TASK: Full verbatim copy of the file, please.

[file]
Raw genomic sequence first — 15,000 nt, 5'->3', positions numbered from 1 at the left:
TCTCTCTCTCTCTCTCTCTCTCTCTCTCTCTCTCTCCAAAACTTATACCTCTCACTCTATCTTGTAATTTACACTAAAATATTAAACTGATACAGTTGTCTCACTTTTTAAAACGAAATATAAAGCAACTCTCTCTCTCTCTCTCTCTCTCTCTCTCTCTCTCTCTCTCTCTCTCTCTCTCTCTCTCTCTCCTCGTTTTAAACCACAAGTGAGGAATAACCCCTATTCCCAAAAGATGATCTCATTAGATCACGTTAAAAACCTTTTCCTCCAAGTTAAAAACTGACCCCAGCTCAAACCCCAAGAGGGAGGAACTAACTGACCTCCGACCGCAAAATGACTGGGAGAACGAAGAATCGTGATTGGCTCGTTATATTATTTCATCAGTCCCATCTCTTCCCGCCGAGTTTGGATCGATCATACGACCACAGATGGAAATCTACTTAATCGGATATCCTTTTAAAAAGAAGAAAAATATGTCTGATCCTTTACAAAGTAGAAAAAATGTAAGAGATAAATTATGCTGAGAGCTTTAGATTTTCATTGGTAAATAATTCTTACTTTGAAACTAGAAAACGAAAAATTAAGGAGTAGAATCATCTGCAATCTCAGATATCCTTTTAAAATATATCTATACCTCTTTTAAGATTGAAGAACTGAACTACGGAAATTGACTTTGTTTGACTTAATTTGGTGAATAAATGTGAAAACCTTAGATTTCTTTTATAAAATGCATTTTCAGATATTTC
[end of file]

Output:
Raw genomic sequence first — 15,000 nt, 5'->3', positions numbered from 1 at the left:
TCTCTCTCTCTCTCTCTCTCTCTCTCTCTCTCTCTCCAAAACTTATACCTCTCACTCTATCTTGTAATTTACACTAAAATATTAAACTGATACAGTTGTCTCACTTTTTAAAACGAAATATAAAGCAACTCTCTCTCTCTCTCTCTCTCTCTCTCTCTCTCTCTCTCTCTCTCTCTCTCTCTCTCTCTCTCCTCGTTTTAAACCACAAGTGAGGAATAACCCCTATTCCCAAAAGATGATCTCATTAGATCACGTTAAAAACCTTTTCCTCCAAGTTAAAAACTGACCCCAGCTCAAACCCCAAGAGGGAGGAACTAACTGACCTCCGACCGCAAAATGACTGGGAGAACGAAGAATCGTGATTGGCTCGTTATATTATTTCATCAGTCCCATCTCTTCCCGCCGAGTTTGGATCGATCATACGACCACAGATGGAAATCTACTTAATCGGATATCCTTTTAAAAAGAAGAAAAATATGTCTGATCCTTTACAAAGTAGAAAAAATGTAAGAGATAAATTATGCTGAGAGCTTTAGATTTTCATTGGTAAATAATTCTTACTTTGAAACTAGAAAACGAAAAATTAAGGAGTAGAATCATCTGCAATCTCAGATATCCTTTTAAAATATATCTATACCTCTTTTAAGATTGAAGAACTGAACTACGGAAATTGACTTTGTTTGACTTAATTTGGTGAATAAATGTGAAAACCTTAGATTTCTTTTATAAAATGCATTTTCAGATATTTC